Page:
This commitment to long term goodwill is paying off. It is remarkable that PC-12 deliveries have generally increased in the past five years, against the background of a slow decrease in business turboprop deliveries. In 2012 the PC-12 accounted for about 18% of new business turboprop deliveries worldwide and this has grown to 25% by 2018.

Noteworthy too, is that planes get more sophisticated and more expensive and yet Pilatus still managed to grow its market share. Relative to 2005, which was the launch year of its first major upgrade, the NG model, the PC-12’s new equipped list price in 2018 has increased 52%, which is a similar rate of increase to the competition. It took another eight years for Pilatus to introduce a further upgrade, modest though it was as it added just 5 knots to the cruise speed, (to 285 KTAS at FL 220, plus a 10% better time-to-climb) and featured lower cabin noise and vibration levels, thanks to a composite 5-blade propeller and aerodynamic clean-up.

But the key point is that product upgrades have not done much damage to older model resale values. There is very little of the “built in obsolescence” for which Ralph Nader so successfully criticised the American car makers and with which Cirrus aircraft is flirting.

The old joke about Volvos or Audis is that when you buy one   you will keep it forever because no one will buy it off you, doesn’t hold true for the PC-12. The market wants second-hand PC-12s. Assuming you have priced your plane correctly, RVA reports that the chances are you will sell your PC-12 49% quicker compared with all other aircraft in the business turboprop fleet. In terms of the often times painful wait for your plane to sell; over the past five years, used PC-12s have averaged 283 days-on-market before being sold or leased, compared with 560 days for all other aircraft in the business turboprop fleet.

After more than twenty five years of service, the PC-12 continues to attract an almost cult-like following amongst owners and operators and customer loyalty to Pilatus is remarkably high. Customer surveys conducted by JETNET iQ on brand awareness, brand quality and future purchase intentions show Pilatus is highly regarded within the business aircraft owner and operator community.

This is a testament to the PC-12’s quality, reliability and unique features and capabilities. Pilatus  has  a  well-deserved  reputation  for doing what it does very well and adheres to policies that include internal funding of product development, disciplined production rate planning and execution and limited discounting of new aircraft. This formula provides upside for key stakeholders and enables residual value retention, providing aircraft buyers of both new and pre-owned Pilatus PC-12s with peace of mind that they have made a smart investment.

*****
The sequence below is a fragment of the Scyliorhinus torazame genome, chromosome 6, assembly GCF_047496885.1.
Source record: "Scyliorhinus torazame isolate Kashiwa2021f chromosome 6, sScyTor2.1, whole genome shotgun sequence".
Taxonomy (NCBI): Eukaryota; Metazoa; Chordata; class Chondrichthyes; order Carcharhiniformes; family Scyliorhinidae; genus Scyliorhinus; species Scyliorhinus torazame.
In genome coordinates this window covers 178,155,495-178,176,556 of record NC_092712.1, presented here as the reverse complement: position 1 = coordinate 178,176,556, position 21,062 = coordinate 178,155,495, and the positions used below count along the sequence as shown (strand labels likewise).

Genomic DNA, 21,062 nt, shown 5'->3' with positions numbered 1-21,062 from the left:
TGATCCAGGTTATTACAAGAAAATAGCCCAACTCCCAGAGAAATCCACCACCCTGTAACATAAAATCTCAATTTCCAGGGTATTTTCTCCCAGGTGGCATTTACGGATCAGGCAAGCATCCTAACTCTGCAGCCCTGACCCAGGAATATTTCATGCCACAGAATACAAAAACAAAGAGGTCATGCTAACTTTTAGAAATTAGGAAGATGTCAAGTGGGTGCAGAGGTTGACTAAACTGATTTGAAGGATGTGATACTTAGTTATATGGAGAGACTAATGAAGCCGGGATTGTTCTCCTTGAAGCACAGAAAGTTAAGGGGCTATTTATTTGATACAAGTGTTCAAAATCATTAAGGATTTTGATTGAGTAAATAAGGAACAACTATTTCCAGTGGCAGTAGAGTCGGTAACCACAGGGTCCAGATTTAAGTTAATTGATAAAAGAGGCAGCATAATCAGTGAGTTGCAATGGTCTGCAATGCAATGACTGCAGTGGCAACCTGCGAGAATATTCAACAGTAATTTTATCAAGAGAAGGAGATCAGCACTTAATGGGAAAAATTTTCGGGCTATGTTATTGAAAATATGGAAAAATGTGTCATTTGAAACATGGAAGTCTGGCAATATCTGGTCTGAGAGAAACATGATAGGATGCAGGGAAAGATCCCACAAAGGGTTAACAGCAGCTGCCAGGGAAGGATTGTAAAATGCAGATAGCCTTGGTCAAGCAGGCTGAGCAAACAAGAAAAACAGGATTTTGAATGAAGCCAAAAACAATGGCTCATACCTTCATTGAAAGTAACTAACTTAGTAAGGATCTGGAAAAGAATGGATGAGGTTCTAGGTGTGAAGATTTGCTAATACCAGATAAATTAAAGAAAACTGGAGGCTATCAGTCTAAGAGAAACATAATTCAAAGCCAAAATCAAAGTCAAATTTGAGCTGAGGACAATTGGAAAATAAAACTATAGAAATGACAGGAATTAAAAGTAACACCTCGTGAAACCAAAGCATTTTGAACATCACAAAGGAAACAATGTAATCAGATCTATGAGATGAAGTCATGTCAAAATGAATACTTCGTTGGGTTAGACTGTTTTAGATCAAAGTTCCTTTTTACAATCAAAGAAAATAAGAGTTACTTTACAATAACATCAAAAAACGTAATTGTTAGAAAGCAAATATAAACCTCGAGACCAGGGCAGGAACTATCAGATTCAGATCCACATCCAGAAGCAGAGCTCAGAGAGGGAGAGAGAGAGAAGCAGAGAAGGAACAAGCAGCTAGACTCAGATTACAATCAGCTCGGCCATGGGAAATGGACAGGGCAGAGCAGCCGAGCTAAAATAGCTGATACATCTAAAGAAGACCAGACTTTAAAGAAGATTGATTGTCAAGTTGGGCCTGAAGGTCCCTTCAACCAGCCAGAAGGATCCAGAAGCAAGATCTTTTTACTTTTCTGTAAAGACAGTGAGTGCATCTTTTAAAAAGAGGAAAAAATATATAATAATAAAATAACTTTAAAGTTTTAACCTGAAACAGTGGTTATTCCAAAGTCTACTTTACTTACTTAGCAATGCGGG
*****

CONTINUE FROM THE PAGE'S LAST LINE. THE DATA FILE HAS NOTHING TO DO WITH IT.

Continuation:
The relatively few PC-12 aircraft that are sold in pre-owned markets are currently retaining about 80% of their original selling prices 10 years after factory delivery, a performance that continues to be unmatched in the business aircraft industry. This is a testament to smart design, careful factory pricing and production and a managed product life cycle process.

It has taken Textron, as the owners of Beechcraft and Cessna, twenty years to come up with a challenger to the PC-12. And the remarkable thing is that it is a virtual direct copy. The only significant difference is in the choice of engine, with Cessna deciding to forego the legendary PT-6 for the FADEC-controlled GE Catalyst engine.

And the great news for the many fans of the Pilatus brand is that the PC-24 jet should repeat this remarkable performance in residual values. It provides a natural step-up for those who want to trade in their well-loved PC-12s for a Pilatus product that will go higher faster and further and yet still have the utility to load big objects through its large rear door and get into and out of tight dirt strips.